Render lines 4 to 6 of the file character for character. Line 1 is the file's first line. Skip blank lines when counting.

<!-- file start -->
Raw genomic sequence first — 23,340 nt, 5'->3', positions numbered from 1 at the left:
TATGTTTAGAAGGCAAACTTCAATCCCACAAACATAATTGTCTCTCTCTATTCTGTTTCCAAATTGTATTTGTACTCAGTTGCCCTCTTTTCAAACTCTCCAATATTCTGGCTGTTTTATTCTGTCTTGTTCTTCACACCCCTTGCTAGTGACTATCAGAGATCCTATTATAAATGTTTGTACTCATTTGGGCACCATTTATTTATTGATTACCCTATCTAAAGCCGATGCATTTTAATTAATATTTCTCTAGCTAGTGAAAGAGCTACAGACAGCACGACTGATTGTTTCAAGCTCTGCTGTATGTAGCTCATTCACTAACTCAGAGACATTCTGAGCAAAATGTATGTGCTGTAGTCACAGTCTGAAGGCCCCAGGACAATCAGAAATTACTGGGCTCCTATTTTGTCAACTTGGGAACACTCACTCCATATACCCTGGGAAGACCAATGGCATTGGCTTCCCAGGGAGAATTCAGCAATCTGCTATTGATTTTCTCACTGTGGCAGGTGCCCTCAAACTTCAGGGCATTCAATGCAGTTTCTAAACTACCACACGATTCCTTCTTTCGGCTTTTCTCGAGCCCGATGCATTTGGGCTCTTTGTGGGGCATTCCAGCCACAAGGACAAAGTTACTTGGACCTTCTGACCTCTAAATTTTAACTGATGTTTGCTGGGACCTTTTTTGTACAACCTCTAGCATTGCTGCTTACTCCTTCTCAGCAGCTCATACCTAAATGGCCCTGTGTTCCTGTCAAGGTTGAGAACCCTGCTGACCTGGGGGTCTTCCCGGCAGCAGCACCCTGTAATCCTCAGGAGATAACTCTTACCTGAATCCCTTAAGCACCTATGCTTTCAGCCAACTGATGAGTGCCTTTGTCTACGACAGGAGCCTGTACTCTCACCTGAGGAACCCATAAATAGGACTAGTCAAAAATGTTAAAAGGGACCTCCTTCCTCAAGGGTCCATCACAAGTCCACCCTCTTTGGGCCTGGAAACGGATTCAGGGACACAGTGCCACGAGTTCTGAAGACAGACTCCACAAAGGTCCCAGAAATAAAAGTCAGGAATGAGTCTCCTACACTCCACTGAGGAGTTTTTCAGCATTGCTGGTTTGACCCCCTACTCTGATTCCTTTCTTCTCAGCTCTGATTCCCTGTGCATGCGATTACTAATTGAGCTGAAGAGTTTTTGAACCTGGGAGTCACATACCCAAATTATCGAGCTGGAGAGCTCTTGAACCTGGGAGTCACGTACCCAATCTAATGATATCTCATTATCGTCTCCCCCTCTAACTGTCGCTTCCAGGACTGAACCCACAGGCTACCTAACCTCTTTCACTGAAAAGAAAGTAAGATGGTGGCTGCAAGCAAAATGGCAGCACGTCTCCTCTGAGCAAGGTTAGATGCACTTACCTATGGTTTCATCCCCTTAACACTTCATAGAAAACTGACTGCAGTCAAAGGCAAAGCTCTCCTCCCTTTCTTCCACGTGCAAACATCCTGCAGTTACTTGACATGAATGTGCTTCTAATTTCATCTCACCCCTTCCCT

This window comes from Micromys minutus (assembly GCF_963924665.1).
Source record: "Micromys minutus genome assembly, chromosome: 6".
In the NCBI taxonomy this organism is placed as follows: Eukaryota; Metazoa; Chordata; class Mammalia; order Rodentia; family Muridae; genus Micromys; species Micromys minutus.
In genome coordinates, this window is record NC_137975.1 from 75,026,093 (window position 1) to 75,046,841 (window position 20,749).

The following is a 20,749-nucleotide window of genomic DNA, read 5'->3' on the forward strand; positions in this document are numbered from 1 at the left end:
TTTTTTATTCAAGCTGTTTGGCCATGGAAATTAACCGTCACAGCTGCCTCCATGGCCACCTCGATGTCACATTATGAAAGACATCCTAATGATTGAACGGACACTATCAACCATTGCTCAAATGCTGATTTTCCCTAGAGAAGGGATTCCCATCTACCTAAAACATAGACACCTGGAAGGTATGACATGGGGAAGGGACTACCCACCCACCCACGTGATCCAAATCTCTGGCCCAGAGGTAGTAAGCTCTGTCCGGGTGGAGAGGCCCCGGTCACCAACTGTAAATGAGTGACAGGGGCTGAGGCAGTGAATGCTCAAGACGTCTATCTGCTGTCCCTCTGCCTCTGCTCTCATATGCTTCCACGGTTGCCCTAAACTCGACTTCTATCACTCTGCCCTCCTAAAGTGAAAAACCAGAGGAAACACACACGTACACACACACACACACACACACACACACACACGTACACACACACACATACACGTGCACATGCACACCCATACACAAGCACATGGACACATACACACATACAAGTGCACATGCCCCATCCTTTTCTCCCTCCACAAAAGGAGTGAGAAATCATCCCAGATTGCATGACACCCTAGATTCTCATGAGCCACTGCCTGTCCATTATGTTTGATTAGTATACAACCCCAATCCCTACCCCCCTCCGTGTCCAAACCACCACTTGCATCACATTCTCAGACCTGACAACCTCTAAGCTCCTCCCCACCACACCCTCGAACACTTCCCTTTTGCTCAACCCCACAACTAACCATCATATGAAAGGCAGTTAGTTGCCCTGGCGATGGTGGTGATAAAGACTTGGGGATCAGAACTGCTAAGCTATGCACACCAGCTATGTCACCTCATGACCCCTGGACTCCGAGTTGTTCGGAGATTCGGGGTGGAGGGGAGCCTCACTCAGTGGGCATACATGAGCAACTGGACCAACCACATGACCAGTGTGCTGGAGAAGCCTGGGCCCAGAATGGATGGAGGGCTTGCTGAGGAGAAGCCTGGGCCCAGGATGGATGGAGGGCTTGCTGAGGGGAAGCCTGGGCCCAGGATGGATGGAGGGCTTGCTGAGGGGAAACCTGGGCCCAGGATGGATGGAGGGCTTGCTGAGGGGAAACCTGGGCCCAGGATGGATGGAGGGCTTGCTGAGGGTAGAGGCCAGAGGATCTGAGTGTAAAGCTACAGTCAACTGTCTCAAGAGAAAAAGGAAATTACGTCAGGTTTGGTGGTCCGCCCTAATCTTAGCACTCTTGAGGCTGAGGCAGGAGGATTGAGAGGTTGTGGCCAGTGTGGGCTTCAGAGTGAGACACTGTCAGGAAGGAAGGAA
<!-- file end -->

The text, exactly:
Source record: "Micromys minutus genome assembly, chromosome: 6".
In the NCBI taxonomy this organism is placed as follows: Eukaryota; Metazoa; Chordata; class Mammalia; order Rodentia; family Muridae; genus Micromys; species Micromys minutus.
In genome coordinates, this window is record NC_137975.1 from 75,026,093 (window position 1) to 75,046,841 (window position 20,749).